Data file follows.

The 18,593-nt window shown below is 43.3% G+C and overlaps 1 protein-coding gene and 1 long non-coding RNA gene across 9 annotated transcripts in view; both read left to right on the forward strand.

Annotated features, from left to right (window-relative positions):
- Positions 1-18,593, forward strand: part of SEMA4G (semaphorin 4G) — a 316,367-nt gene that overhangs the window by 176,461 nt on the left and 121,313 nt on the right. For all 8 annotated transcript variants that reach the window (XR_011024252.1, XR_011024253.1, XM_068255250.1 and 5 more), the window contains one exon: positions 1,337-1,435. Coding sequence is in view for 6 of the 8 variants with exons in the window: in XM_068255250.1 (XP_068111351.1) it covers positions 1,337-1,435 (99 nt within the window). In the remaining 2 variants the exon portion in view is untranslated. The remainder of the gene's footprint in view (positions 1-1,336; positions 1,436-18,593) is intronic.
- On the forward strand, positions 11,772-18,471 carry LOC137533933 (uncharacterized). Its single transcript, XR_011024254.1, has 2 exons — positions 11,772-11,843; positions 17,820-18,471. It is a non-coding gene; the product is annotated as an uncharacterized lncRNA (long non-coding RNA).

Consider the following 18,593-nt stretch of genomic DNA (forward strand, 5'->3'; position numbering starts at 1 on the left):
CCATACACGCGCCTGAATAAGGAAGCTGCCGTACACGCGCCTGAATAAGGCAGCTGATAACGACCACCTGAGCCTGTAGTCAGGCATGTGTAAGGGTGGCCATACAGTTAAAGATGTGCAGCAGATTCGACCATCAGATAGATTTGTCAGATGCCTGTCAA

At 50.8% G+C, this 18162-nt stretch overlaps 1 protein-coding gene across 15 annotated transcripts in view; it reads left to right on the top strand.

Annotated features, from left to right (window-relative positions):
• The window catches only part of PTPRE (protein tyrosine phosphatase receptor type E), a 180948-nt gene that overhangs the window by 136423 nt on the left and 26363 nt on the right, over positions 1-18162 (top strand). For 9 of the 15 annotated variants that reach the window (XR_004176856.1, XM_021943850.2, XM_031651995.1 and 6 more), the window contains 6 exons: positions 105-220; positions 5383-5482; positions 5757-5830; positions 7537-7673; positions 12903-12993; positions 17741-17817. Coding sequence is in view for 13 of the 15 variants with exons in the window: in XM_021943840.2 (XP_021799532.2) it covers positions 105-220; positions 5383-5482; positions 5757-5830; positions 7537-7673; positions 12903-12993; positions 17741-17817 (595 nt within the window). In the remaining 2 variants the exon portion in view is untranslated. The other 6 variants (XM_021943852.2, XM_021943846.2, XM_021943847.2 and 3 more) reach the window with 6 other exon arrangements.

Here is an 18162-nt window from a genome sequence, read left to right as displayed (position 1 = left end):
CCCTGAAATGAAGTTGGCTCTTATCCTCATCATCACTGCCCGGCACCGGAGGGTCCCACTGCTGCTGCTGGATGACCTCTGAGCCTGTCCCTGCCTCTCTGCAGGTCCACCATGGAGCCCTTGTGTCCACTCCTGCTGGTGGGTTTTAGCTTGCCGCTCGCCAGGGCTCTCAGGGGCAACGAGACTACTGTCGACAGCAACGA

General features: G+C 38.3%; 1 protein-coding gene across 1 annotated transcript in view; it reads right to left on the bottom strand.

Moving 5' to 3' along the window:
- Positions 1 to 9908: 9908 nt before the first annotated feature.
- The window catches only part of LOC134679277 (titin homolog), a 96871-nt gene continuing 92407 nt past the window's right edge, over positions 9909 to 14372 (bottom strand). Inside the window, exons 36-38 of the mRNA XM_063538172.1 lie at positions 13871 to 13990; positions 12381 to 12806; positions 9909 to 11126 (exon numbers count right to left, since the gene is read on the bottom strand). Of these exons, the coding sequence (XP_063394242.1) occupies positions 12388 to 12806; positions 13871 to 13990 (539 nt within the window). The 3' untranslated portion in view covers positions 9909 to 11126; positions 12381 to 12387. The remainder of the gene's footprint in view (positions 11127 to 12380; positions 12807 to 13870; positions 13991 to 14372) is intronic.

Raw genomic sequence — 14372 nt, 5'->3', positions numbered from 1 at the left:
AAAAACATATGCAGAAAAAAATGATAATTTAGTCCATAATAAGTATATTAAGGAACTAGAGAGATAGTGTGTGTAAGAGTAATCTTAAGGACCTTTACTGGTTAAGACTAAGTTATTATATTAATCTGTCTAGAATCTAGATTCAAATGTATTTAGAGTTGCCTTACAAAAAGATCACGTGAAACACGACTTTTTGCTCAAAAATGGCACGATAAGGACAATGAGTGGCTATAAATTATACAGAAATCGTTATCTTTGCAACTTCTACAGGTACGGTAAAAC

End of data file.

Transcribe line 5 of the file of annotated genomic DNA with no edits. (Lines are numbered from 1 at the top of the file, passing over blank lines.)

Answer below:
Consider the following 18,593-nt stretch of genomic DNA (forward strand, 5'->3'; position numbering starts at 1 on the left):